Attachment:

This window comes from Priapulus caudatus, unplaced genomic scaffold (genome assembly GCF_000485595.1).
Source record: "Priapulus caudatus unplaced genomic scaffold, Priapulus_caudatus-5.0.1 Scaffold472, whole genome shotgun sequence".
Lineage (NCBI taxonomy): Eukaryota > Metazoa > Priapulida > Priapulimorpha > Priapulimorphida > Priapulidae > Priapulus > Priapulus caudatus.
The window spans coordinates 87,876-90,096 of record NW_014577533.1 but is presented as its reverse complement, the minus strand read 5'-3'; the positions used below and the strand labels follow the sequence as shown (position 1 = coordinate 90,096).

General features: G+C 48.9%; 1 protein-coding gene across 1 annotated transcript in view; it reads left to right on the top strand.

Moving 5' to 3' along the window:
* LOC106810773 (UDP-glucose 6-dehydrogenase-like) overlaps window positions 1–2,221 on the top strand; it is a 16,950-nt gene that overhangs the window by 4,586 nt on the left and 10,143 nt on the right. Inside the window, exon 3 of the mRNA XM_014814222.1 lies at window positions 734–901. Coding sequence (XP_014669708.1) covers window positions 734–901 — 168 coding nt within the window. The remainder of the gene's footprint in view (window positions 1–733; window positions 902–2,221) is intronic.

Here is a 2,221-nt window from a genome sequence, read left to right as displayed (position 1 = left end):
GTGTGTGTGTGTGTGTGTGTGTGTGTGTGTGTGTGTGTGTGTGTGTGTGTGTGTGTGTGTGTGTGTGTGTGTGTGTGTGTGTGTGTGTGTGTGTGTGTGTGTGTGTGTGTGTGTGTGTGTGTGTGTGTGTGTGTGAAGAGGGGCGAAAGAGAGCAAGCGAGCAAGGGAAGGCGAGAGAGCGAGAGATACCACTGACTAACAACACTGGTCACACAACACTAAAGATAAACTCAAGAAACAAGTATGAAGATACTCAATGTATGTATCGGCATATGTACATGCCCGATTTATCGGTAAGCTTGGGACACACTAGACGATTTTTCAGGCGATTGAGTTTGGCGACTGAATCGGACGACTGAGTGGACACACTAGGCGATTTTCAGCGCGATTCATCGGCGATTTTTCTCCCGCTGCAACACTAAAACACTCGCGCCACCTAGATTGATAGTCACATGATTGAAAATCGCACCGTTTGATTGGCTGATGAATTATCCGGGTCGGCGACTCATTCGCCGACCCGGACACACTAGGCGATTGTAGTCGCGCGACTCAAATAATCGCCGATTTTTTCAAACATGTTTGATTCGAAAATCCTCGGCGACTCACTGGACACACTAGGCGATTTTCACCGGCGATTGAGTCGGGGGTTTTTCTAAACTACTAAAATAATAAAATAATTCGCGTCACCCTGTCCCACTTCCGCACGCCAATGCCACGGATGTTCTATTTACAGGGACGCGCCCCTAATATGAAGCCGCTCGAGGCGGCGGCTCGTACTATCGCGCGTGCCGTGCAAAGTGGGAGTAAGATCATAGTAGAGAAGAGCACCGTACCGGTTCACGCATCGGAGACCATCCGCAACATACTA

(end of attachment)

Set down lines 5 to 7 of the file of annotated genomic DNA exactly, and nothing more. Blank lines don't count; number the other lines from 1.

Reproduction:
General features: G+C 48.9%; 1 protein-coding gene across 1 annotated transcript in view; it reads left to right on the top strand.

Moving 5' to 3' along the window:
* LOC106810773 (UDP-glucose 6-dehydrogenase-like) overlaps window positions 1–2,221 on the top strand; it is a 16,950-nt gene that overhangs the window by 4,586 nt on the left and 10,143 nt on the right. Inside the window, exon 3 of the mRNA XM_014814222.1 lies at window positions 734–901. Coding sequence (XP_014669708.1) covers window positions 734–901 — 168 coding nt within the window. The remainder of the gene's footprint in view (window positions 1–733; window positions 902–2,221) is intronic.